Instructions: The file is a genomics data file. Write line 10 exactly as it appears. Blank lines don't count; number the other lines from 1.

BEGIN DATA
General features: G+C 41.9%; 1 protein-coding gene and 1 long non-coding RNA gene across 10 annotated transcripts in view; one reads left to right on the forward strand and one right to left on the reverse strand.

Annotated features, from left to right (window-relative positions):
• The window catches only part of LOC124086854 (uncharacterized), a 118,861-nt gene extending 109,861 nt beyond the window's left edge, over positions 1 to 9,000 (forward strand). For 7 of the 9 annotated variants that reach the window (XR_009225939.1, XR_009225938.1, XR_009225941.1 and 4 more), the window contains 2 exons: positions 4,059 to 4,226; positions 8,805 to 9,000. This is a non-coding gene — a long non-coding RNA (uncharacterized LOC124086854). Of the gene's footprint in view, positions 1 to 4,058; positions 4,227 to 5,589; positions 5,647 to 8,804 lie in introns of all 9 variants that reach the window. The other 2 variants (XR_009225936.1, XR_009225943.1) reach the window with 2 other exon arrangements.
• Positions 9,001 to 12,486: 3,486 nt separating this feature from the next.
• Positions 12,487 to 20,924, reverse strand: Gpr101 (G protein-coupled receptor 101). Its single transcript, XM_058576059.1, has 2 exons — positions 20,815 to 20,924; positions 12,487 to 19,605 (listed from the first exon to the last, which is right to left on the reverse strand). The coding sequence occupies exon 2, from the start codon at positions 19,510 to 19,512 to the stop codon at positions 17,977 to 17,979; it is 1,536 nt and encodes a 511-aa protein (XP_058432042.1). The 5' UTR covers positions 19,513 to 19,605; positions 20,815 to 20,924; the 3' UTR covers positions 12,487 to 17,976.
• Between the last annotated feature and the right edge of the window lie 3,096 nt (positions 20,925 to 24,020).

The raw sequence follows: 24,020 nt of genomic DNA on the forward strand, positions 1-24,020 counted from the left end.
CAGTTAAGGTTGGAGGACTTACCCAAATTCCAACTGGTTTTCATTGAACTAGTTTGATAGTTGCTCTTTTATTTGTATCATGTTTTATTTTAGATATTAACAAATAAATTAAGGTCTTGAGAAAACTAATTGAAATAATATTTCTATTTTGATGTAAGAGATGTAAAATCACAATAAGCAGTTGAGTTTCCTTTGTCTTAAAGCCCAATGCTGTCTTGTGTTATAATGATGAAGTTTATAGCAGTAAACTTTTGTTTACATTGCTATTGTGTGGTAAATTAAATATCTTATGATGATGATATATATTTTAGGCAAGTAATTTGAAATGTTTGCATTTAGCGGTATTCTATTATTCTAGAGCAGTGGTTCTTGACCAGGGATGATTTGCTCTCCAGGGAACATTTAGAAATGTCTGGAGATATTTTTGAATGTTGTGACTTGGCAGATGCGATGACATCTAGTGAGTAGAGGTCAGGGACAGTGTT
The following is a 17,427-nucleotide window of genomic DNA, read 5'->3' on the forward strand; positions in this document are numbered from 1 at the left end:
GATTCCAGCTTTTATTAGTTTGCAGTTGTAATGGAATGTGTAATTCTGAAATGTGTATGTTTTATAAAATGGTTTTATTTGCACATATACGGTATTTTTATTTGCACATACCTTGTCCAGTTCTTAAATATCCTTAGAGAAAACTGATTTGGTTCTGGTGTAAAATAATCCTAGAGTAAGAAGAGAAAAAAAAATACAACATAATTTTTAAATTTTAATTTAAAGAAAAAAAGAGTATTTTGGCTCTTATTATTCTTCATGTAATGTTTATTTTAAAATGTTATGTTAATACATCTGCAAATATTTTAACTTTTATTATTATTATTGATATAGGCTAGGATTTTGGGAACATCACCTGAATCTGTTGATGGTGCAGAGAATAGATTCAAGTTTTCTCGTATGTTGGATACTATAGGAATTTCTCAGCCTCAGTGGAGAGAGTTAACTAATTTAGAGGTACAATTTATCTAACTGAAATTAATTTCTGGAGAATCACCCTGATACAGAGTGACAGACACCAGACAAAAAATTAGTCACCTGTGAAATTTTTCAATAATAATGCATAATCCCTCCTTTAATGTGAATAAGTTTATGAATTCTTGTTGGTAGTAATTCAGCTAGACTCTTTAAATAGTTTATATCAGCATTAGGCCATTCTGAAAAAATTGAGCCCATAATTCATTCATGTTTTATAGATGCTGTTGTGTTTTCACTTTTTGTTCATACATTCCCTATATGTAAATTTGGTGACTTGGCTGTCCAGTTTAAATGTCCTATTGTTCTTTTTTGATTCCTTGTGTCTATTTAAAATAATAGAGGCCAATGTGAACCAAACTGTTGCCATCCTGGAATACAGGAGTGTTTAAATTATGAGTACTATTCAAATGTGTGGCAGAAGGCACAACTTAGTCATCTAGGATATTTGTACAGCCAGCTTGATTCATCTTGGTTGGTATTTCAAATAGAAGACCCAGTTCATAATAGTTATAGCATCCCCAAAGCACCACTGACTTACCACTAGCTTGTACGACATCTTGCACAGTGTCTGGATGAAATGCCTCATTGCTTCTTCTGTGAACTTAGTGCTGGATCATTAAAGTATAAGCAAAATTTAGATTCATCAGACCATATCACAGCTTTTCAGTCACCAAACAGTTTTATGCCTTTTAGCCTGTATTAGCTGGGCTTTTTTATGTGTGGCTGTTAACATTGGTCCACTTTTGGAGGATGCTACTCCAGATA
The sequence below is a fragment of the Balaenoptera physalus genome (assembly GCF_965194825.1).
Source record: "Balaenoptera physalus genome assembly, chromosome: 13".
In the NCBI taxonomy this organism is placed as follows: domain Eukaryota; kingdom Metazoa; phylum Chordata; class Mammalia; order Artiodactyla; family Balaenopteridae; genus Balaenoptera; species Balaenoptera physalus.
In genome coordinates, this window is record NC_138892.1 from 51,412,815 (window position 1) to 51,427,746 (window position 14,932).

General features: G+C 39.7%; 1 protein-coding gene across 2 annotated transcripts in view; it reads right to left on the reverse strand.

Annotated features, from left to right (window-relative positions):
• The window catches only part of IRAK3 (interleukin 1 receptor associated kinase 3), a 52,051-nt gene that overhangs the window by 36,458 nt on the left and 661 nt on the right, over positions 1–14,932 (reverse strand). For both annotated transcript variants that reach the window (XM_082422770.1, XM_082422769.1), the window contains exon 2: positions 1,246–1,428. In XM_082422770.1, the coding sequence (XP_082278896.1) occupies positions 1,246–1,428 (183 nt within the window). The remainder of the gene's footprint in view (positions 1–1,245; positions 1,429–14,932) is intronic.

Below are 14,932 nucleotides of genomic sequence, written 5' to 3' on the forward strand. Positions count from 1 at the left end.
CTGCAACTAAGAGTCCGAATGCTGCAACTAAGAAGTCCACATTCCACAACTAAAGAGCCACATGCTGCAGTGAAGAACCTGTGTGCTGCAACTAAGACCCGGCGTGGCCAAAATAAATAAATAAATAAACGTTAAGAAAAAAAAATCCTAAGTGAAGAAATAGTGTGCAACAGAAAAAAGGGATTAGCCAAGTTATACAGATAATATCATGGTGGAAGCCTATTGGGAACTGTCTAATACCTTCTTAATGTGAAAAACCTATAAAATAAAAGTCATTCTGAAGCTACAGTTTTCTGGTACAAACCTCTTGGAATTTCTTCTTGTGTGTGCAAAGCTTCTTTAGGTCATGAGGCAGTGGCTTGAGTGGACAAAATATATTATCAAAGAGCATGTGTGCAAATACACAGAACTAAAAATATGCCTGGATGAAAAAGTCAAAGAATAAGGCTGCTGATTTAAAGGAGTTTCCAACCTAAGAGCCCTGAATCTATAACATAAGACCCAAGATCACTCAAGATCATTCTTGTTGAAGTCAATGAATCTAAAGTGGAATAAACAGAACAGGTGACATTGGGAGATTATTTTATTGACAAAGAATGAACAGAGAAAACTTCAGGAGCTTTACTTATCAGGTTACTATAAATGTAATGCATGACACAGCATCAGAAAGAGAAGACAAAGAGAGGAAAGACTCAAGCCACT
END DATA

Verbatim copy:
GATTCCAGCTTTTATTAGTTTGCAGTTGTAATGGAATGTGTAATTCTGAAATGTGTATGTTTTATAAAATGGTTTTATTTGCACATATACGGTATTTTTATTTGCACATACCTTGTCCAGTTCTTAAATATCCTTAGAGAAAACTGATTTGGTTCTGGTGTAAAATAATCCTAGAGTAAGAAGAGAAAAAAAAATACAACATAATTTTTAAATTTTAATTTAAAGAAAAAAAGAGTATTTTGGCTCTTATTATTCTTCATGTAATGTTTATTTTAAAATGTTATGTTAATACATCTGCAAATATTTTAACTTTTATTATTATTATTGATATAGGCTAGGATTTTGGGAACATCACCTGAATCTGTTGATGGTGCAGAGAATAGATTCAAGTTTTCTCGTATGTTGGATACTATAGGAATTTCTCAGCCTCAGTGGAGAGAGTTAACTAATTTAGAGGTACAATTTATCTAACTGAAATTAATTTCTGGAGAATCACCCTGATACAGAGTGACAGACACCAGACAAAAAATTAGTCACCTGTGAAATTTTTCAATAATAATGCATAATCCCTCCTTTAATGTGAATAAGTTTATGAATTCTTGTTGGTAGTAATTCAGCTAGACTCTTTAAATAGTTTATATCAGCATTAGGCCATTCTGAAAAAATTGAGCCCATAATTCATTCATGTTTTATAGATGCTGTTGTGTTTTCACTTTTTGTTCATACATTCCCTATATGTAAATTTGGTGACTTGGCTGTCCAGTTTAAATGTCCTATTGTTCTTTTTTGATTCCTTGTGTCTATTTAAAATAATAGAGGCCAATGTGAACCAAACTGTTGCCATCCTGGAATACAGGAGTGTTTAAATTATGAGTACTATTCAAATGTGTGGCAGAAGGCACAACTTAGTCATCTAGGATATTTGTACAGCCAGCTTGATTCATCTTGGTTGGTATTTCAAATAGAAGACCCAGTTCATAATAGTTATAGCATCCCCAAAGCACCACTGACTTACCACTAGCTTGTACGACATCTTGCACAGTGTCTGGATGAAATGCCTCATTGCTTCTTCTGTGAACTTAGTGCTGGATCATTAAAGTATAAGCAAAATTTAGATTCATCAGACCATATCACAGCTTTTCAGTCACCAAACAGTTTTATGCCTTTTAGCCTGTATTAGCTGGGCTTTTTTATGTGTGGCTGTTAACATTGGTCCACTTTTGGAGGATGCTACTCCAGATA